The outcry started even before he arrived.
One week prior to Pope Benedict XVI’s four-day visit to the Holy Land, Israeli Knesset Member Michael Ben Ari of the right-wing National Union party called on Israeli officials to boycott the visit.
“The pope, who was active in antisemitic youth movements, recently restored to the church a Holocaust-denier bishop,” observed Ben Ari, who was an aide to Rabbi Meir Kahane, the radical right-wing nationalist who called for the mass expulsion of Arabs from Israel. “He called the nations of the world to attend the antisemitic Durban II conference. And beyond the personal aspect, the theological antisemitism embedded deep in the Catholic church’s ways has for many generations nourished the hate towards Israel.”
Boycott calls came from the left, too, albeit for very different reasons.
“He is responsible for the suffering of numerous people,” declared Knesset Member Nitzan Horowitz of the left-wing party Meretz, citing the church’s stand against birth control, abortion and gay rights.
The message of the pope, he added in an article published on the Internet site Ynet one day before the pope’s arrival, is one of “detachment, rigidness and religious fanaticism.”
“Of all the wrongdoings of the Pope, the worst one is his rejection of birth control devices in the third world,” Horowitz wrote. “It is hard to estimate the number of miserables in Africa, Asia and South America who caught AIDS and other diseases as a direct result of this ignorant approach.”
The Knesset refused Ben Ari’s demand that it convene an urgent meeting concerning the upcoming visit and its implications. But after the pope’s remarks during his May 11 visit to the Yad Vashem Holocaust History Museum, more protest was heard, and not from just the fringes, about a speech widely criticized for being abstract and general.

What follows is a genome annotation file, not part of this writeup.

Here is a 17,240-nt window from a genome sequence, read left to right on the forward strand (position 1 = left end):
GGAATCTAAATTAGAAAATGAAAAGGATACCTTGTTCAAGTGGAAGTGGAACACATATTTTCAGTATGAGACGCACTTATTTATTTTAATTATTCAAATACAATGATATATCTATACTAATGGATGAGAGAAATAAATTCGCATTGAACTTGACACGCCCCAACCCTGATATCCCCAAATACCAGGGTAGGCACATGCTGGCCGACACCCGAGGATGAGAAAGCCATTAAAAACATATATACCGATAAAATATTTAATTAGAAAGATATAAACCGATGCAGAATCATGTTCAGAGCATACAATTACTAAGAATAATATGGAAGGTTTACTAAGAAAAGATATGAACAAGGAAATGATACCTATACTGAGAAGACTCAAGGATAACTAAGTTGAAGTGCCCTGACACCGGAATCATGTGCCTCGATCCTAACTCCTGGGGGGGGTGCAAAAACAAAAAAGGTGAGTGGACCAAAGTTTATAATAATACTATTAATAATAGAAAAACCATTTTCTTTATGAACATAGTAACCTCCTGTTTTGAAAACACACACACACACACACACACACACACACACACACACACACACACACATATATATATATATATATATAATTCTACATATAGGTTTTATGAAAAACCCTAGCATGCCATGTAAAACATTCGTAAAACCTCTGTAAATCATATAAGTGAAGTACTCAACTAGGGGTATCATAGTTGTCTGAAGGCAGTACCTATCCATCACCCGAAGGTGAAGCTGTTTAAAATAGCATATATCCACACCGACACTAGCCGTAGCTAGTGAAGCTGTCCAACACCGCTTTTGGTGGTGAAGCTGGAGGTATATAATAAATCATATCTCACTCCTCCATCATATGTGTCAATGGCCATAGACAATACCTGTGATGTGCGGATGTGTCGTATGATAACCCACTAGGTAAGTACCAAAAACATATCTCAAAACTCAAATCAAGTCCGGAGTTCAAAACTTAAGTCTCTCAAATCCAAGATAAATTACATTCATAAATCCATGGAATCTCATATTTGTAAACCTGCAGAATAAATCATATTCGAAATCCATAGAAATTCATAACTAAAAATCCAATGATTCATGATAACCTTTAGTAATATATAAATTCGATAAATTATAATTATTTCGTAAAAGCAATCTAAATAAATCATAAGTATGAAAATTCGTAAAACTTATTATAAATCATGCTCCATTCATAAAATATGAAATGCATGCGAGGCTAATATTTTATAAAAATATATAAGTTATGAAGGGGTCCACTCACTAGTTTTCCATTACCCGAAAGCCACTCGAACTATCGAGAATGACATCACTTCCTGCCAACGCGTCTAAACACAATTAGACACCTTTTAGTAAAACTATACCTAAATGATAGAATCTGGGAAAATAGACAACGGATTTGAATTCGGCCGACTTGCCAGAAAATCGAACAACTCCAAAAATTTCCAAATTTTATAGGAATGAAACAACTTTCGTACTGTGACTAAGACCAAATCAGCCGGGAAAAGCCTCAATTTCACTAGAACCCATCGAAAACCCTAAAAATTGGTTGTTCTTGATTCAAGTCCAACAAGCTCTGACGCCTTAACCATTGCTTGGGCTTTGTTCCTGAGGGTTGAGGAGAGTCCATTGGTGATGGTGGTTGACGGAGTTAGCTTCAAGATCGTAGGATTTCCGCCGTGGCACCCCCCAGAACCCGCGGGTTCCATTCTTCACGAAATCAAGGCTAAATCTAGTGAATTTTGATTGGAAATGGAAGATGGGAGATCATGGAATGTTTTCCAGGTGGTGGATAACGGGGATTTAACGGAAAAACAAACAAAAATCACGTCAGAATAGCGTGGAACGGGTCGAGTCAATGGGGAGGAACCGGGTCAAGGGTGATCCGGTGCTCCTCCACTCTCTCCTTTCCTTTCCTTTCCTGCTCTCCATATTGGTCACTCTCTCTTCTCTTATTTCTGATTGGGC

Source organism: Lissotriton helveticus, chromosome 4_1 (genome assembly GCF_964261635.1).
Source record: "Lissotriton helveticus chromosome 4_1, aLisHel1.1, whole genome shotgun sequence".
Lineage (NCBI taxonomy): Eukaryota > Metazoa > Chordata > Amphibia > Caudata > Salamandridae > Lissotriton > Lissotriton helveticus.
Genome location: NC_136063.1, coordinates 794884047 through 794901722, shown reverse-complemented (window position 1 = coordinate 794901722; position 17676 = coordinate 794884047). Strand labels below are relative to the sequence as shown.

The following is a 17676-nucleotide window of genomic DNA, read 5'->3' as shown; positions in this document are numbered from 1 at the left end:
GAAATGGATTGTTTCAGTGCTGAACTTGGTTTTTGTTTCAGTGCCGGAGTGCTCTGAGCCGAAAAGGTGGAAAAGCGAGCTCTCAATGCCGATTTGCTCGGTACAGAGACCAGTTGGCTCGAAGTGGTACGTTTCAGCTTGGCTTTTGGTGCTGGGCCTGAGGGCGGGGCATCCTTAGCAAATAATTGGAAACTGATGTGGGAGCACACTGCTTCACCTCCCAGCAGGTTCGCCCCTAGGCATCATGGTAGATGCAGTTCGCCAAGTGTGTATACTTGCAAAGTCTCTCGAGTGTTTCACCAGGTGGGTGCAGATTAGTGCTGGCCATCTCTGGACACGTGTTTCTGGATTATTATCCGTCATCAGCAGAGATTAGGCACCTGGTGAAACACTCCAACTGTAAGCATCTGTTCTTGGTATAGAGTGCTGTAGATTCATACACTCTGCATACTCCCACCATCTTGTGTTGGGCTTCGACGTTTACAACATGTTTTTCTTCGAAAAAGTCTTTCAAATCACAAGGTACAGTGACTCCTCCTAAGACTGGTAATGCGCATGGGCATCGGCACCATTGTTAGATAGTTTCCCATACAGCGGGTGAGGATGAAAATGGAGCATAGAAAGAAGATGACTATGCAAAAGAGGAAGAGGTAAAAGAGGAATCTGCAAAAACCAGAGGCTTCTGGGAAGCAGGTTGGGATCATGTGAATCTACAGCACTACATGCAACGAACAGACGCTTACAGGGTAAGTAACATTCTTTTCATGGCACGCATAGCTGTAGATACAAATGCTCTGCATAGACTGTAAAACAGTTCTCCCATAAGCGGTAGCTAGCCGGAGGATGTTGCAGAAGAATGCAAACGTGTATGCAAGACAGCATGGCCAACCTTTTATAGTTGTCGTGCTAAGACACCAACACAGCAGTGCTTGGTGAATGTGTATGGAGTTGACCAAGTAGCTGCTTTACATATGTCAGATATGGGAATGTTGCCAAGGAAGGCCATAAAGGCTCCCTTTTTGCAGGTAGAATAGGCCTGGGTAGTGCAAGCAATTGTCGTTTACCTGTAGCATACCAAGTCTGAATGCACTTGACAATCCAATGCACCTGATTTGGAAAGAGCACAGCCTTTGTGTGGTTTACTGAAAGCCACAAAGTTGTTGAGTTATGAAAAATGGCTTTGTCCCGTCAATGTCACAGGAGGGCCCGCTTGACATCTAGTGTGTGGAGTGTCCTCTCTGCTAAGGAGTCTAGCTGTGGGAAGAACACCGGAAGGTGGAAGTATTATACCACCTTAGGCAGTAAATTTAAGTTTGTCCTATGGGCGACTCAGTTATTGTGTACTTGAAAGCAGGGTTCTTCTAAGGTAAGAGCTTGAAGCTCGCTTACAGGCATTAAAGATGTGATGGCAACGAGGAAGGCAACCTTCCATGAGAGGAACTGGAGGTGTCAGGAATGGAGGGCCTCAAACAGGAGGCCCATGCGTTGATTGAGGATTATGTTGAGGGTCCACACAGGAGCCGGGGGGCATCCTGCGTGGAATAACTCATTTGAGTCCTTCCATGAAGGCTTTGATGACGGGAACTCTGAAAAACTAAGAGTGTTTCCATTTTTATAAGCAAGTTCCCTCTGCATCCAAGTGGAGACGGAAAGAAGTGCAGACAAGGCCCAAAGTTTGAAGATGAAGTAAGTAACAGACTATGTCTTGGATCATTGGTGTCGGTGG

Knesset Chairman Reuven Rivlin said the speech “failed to convey remorse of any kind.”
“What we have feared did happen,” he said. “With all due respect to the Holy See, we cannot and must not ignore the burden he carries with him as a German, as a young ideologist who joind the Nazi Hitler Youth and as a man who was part of Hitler’s army.”
He added: “It is impossible to ignore the silence of the church towards the horrors afflicted on the Jewish people. He cannot refuse the demand to open the Vatican’s archive in order to show what had happened in those days. He must stand against Holocaust deniers and certainly not enable rehabilitation to one of the church’s Holocaust deniers” — a reference to Pope Benedict’s recent move to rescind the excommunication of four right-wing bishops, including one Holocaust denier, who rejected the reforms of Vatican II.
“He spoke as an historian, as a bystander, as a man who shares his opinions on things that must not happen,” Rivlin said of Benedict’s remarks. “The Shoah is not a protocol. It is impossible to look towards the future without facing the guilt of the past.”
The widespread criticism led to a May 12 press conference in Jerusalem, where Vatican spokesman Federico Lombardi defended the pope while wrongly claiming he never had been part of the Hitler Youth. A correction was later issued, explaining that Benedict, a child at the time, had been forced to join the group, and later, as a 16-year-old, he had to join an anti-aircraft unit to defend his home city against attacks.
Contact Tovit Nizer at firstname.lastname@example.org.